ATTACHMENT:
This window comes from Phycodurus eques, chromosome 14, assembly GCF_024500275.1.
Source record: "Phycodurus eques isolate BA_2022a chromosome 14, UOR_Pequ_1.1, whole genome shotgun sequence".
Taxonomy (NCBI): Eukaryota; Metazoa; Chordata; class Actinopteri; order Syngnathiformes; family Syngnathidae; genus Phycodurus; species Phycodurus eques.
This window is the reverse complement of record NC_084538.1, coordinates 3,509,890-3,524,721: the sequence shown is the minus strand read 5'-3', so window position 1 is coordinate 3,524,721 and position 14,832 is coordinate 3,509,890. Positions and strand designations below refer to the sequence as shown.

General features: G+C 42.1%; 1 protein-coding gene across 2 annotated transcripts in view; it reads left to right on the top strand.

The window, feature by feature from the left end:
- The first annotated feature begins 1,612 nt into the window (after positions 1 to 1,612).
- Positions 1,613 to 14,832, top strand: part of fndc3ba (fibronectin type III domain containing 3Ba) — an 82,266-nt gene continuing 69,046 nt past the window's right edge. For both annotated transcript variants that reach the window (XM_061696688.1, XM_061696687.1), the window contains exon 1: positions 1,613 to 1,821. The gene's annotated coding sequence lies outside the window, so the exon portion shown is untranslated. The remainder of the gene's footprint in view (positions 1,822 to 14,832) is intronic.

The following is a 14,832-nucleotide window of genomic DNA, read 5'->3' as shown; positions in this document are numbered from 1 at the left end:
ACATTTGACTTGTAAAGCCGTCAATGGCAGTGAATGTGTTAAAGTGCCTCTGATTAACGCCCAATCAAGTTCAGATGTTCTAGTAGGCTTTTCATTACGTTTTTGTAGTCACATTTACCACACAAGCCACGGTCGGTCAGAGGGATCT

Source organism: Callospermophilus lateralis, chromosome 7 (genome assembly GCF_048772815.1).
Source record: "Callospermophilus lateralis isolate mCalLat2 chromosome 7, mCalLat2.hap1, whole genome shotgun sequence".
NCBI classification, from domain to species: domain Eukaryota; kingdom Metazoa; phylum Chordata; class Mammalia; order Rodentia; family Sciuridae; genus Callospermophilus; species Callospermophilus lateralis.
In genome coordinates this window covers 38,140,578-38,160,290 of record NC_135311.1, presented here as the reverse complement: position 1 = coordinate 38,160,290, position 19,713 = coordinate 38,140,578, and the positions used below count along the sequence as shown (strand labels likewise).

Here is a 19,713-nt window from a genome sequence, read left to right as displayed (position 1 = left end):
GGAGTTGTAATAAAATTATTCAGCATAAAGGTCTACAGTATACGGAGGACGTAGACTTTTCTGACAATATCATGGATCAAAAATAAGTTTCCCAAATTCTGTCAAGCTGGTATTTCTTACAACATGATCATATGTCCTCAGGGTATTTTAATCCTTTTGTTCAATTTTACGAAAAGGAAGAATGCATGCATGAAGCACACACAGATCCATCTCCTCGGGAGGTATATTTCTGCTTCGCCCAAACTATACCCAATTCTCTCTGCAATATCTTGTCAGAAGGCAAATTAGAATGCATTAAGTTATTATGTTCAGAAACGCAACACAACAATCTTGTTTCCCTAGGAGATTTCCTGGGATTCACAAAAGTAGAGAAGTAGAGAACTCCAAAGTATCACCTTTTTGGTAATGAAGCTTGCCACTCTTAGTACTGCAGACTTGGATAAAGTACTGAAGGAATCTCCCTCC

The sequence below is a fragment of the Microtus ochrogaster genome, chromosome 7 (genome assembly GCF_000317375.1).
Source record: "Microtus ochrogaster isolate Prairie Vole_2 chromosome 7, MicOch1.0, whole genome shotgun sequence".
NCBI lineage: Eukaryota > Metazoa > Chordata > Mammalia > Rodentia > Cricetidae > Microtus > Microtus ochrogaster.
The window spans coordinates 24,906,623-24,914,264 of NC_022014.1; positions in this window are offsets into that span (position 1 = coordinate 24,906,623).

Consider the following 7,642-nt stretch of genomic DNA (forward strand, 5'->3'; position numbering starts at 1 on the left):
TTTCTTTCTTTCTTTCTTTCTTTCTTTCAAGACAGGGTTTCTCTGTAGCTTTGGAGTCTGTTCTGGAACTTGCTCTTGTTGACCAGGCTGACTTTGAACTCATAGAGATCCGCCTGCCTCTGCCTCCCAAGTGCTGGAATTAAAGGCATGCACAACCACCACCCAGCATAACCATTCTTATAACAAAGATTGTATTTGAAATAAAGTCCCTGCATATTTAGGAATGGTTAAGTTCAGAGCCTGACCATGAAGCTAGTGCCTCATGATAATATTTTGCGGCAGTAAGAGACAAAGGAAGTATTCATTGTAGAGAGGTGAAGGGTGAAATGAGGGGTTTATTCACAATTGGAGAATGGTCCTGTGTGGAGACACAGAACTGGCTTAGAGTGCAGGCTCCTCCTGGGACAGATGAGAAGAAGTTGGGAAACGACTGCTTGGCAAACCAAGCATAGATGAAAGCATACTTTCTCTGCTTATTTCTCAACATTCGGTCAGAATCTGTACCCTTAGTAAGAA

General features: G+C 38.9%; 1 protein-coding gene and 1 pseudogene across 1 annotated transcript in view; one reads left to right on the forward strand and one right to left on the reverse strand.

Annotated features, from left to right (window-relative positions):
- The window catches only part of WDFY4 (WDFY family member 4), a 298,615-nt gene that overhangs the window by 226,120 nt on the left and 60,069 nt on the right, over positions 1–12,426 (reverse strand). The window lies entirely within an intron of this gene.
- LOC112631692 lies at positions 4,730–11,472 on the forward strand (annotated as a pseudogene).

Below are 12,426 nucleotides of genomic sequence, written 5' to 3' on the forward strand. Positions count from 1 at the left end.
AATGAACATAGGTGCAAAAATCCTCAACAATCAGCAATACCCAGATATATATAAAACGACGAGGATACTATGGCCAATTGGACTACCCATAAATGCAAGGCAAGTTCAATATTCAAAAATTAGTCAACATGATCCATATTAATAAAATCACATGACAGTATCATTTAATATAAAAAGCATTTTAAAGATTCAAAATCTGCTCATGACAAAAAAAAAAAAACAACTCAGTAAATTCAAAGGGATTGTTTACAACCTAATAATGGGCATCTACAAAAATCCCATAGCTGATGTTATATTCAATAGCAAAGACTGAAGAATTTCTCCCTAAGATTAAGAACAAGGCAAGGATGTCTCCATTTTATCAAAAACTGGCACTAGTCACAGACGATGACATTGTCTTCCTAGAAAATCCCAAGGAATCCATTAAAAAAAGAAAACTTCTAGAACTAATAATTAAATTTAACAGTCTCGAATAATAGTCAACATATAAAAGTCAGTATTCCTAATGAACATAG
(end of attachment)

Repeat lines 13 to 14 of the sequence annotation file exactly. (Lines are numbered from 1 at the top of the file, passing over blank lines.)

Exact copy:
NCBI classification, from domain to species: domain Eukaryota; kingdom Metazoa; phylum Chordata; class Mammalia; order Rodentia; family Sciuridae; genus Callospermophilus; species Callospermophilus lateralis.
In genome coordinates this window covers 38,140,578-38,160,290 of record NC_135311.1, presented here as the reverse complement: position 1 = coordinate 38,160,290, position 19,713 = coordinate 38,140,578, and the positions used below count along the sequence as shown (strand labels likewise).